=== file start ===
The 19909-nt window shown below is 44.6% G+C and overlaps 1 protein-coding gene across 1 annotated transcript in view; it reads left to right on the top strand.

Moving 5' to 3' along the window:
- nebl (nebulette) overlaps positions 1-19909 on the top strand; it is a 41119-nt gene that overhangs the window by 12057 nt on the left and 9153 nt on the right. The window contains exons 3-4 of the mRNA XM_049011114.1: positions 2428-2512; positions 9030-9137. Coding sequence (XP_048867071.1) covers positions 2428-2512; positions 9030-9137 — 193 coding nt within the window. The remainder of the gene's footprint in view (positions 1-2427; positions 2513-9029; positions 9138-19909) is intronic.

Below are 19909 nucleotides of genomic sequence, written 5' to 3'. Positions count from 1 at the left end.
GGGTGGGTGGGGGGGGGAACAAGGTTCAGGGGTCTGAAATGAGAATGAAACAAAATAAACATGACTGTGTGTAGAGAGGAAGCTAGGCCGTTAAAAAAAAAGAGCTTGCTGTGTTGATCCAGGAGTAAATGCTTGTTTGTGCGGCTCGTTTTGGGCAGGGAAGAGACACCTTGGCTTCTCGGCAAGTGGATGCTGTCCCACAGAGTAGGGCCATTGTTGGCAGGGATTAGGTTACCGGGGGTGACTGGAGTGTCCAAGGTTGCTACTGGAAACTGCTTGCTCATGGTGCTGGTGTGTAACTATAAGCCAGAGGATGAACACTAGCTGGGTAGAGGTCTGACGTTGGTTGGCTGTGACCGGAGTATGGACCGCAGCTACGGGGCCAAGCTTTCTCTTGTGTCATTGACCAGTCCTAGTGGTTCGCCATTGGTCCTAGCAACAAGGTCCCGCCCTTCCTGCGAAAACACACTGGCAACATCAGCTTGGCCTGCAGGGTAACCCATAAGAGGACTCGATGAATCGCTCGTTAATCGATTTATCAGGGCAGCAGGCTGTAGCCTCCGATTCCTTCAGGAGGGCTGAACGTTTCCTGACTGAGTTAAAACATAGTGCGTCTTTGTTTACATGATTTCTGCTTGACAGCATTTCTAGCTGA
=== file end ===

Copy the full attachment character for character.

The 19909-nt window shown below is 44.6% G+C and overlaps 1 protein-coding gene across 1 annotated transcript in view; it reads left to right on the top strand.

Moving 5' to 3' along the window:
- nebl (nebulette) overlaps positions 1-19909 on the top strand; it is a 41119-nt gene that overhangs the window by 12057 nt on the left and 9153 nt on the right. The window contains exons 3-4 of the mRNA XM_049011114.1: positions 2428-2512; positions 9030-9137. Coding sequence (XP_048867071.1) covers positions 2428-2512; positions 9030-9137 — 193 coding nt within the window. The remainder of the gene's footprint in view (positions 1-2427; positions 2513-9029; positions 9138-19909) is intronic.

Below are 19909 nucleotides of genomic sequence, written 5' to 3'. Positions count from 1 at the left end.
GGGTGGGTGGGGGGGGGAACAAGGTTCAGGGGTCTGAAATGAGAATGAAACAAAATAAACATGACTGTGTGTAGAGAGGAAGCTAGGCCGTTAAAAAAAAAGAGCTTGCTGTGTTGATCCAGGAGTAAATGCTTGTTTGTGCGGCTCGTTTTGGGCAGGGAAGAGACACCTTGGCTTCTCGGCAAGTGGATGCTGTCCCACAGAGTAGGGCCATTGTTGGCAGGGATTAGGTTACCGGGGGTGACTGGAGTGTCCAAGGTTGCTACTGGAAACTGCTTGCTCATGGTGCTGGTGTGTAACTATAAGCCAGAGGATGAACACTAGCTGGGTAGAGGTCTGACGTTGGTTGGCTGTGACCGGAGTATGGACCGCAGCTACGGGGCCAAGCTTTCTCTTGTGTCATTGACCAGTCCTAGTGGTTCGCCATTGGTCCTAGCAACAAGGTCCCGCCCTTCCTGCGAAAACACACTGGCAACATCAGCTTGGCCTGCAGGGTAACCCATAAGAGGACTCGATGAATCGCTCGTTAATCGATTTATCAGGGCAGCAGGCTGTAGCCTCCGATTCCTTCAGGAGGGCTGAACGTTTCCTGACTGAGTTAAAACATAGTGCGTCTTTGTTTACATGATTTCTGCTTGACAGCATTTCTAGCTGA